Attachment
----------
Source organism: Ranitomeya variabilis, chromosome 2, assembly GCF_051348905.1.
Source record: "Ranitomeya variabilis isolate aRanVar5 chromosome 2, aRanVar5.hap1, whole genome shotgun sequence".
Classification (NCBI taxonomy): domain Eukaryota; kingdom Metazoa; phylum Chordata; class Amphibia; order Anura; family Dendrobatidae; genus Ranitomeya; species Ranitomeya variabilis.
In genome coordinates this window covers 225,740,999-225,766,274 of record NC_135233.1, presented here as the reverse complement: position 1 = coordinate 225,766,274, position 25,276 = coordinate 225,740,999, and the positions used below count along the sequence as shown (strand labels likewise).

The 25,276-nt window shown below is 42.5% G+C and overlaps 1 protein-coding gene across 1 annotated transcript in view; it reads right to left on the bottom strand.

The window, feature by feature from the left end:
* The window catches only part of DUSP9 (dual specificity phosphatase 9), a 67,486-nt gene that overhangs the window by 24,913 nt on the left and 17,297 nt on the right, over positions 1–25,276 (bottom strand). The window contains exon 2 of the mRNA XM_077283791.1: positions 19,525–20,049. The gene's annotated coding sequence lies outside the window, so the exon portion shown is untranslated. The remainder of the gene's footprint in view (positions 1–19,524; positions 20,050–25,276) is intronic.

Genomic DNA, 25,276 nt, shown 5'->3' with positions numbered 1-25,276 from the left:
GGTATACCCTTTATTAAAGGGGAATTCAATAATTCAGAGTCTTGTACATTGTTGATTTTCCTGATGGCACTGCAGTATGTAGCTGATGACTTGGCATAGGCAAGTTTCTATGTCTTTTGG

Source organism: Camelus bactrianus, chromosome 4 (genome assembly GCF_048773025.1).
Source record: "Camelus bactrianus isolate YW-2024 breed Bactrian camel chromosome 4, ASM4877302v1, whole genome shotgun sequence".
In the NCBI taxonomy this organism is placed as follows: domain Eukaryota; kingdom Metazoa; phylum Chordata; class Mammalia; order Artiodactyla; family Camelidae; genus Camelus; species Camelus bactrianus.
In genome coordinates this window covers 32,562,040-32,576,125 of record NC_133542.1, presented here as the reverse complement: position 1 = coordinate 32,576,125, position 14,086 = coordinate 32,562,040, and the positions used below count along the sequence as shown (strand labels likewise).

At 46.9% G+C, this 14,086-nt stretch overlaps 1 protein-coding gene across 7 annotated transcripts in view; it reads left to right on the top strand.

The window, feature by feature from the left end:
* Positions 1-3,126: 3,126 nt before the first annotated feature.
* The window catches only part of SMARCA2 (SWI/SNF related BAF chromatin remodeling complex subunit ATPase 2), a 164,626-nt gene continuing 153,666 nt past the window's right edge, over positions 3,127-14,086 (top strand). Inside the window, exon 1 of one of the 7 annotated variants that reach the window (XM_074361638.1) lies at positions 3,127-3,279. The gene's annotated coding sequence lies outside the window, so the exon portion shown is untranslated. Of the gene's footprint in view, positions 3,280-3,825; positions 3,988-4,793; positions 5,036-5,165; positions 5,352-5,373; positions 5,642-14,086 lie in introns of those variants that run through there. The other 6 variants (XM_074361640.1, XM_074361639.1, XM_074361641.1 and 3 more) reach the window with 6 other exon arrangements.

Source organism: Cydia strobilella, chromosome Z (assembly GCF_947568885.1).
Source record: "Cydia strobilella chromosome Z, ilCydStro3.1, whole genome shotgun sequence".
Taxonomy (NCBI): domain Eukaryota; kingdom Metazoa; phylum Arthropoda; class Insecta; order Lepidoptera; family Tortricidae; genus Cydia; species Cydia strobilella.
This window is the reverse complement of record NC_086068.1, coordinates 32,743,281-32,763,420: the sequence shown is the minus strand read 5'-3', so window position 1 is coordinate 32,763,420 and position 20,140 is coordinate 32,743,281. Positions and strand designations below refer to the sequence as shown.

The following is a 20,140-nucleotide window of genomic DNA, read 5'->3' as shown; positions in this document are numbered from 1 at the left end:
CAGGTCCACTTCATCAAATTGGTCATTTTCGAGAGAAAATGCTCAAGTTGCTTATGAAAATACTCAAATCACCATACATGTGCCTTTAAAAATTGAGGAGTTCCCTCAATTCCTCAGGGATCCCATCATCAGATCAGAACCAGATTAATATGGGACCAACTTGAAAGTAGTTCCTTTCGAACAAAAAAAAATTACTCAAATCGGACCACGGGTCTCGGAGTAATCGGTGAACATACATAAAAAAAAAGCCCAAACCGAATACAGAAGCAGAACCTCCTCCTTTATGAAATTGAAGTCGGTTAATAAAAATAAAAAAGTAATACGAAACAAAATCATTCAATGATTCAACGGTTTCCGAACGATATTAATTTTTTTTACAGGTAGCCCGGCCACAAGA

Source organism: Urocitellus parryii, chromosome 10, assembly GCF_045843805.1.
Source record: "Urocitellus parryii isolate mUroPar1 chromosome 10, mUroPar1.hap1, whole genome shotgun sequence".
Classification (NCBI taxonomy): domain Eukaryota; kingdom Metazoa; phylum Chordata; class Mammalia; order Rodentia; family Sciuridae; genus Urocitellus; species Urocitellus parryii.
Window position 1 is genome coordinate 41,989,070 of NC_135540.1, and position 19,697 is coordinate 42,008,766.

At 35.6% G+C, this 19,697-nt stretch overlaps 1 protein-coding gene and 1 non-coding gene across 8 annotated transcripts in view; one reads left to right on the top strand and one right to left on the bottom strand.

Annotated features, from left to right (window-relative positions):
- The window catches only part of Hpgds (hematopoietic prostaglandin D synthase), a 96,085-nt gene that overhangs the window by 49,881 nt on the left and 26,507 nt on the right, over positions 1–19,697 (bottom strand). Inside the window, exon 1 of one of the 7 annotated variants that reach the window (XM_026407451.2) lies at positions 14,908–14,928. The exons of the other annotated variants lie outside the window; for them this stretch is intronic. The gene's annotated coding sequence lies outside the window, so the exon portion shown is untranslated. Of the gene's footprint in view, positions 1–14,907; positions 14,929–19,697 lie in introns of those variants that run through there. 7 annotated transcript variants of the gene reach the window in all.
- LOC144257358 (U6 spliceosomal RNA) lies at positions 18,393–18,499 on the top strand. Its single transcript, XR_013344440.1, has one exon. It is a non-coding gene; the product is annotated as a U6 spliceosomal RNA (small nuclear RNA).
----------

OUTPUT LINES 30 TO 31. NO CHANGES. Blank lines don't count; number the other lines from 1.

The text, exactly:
- The window catches only part of Hpgds (hematopoietic prostaglandin D synthase), a 96,085-nt gene that overhangs the window by 49,881 nt on the left and 26,507 nt on the right, over positions 1–19,697 (bottom strand). Inside the window, exon 1 of one of the 7 annotated variants that reach the window (XM_026407451.2) lies at positions 14,908–14,928. The exons of the other annotated variants lie outside the window; for them this stretch is intronic. The gene's annotated coding sequence lies outside the window, so the exon portion shown is untranslated. Of the gene's footprint in view, positions 1–14,907; positions 14,929–19,697 lie in introns of those variants that run through there. 7 annotated transcript variants of the gene reach the window in all.
- LOC144257358 (U6 spliceosomal RNA) lies at positions 18,393–18,499 on the top strand. Its single transcript, XR_013344440.1, has one exon. It is a non-coding gene; the product is annotated as a U6 spliceosomal RNA (small nuclear RNA).